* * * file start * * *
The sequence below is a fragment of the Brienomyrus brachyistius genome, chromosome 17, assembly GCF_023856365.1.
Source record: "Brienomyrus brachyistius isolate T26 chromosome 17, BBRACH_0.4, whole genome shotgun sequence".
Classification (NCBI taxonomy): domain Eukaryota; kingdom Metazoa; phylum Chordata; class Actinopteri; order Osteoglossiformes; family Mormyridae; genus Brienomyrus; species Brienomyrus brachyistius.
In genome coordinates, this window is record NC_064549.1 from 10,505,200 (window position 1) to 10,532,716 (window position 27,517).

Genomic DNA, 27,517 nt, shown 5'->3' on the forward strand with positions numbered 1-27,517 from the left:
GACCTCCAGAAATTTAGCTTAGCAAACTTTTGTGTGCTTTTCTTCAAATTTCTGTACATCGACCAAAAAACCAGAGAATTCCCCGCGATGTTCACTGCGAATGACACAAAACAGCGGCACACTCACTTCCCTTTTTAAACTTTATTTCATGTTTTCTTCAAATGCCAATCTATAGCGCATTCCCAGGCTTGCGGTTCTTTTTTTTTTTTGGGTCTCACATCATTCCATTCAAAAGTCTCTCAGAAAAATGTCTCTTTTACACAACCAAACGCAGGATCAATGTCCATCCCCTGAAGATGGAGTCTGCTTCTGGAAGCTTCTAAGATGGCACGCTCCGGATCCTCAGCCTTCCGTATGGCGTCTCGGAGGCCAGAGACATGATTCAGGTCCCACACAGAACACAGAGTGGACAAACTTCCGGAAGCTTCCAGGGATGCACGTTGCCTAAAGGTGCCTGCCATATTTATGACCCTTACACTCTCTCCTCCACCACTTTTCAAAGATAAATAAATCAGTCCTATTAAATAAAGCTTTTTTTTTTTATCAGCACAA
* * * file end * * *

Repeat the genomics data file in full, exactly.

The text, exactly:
The sequence below is a fragment of the Brienomyrus brachyistius genome, chromosome 17, assembly GCF_023856365.1.
Source record: "Brienomyrus brachyistius isolate T26 chromosome 17, BBRACH_0.4, whole genome shotgun sequence".
Classification (NCBI taxonomy): domain Eukaryota; kingdom Metazoa; phylum Chordata; class Actinopteri; order Osteoglossiformes; family Mormyridae; genus Brienomyrus; species Brienomyrus brachyistius.
In genome coordinates, this window is record NC_064549.1 from 10,505,200 (window position 1) to 10,532,716 (window position 27,517).

Genomic DNA, 27,517 nt, shown 5'->3' on the forward strand with positions numbered 1-27,517 from the left:
GACCTCCAGAAATTTAGCTTAGCAAACTTTTGTGTGCTTTTCTTCAAATTTCTGTACATCGACCAAAAAACCAGAGAATTCCCCGCGATGTTCACTGCGAATGACACAAAACAGCGGCACACTCACTTCCCTTTTTAAACTTTATTTCATGTTTTCTTCAAATGCCAATCTATAGCGCATTCCCAGGCTTGCGGTTCTTTTTTTTTTTTGGGTCTCACATCATTCCATTCAAAAGTCTCTCAGAAAAATGTCTCTTTTACACAACCAAACGCAGGATCAATGTCCATCCCCTGAAGATGGAGTCTGCTTCTGGAAGCTTCTAAGATGGCACGCTCCGGATCCTCAGCCTTCCGTATGGCGTCTCGGAGGCCAGAGACATGATTCAGGTCCCACACAGAACACAGAGTGGACAAACTTCCGGAAGCTTCCAGGGATGCACGTTGCCTAAAGGTGCCTGCCATATTTATGACCCTTACACTCTCTCCTCCACCACTTTTCAAAGATAAATAAATCAGTCCTATTAAATAAAGCTTTTTTTTTTTATCAGCACAA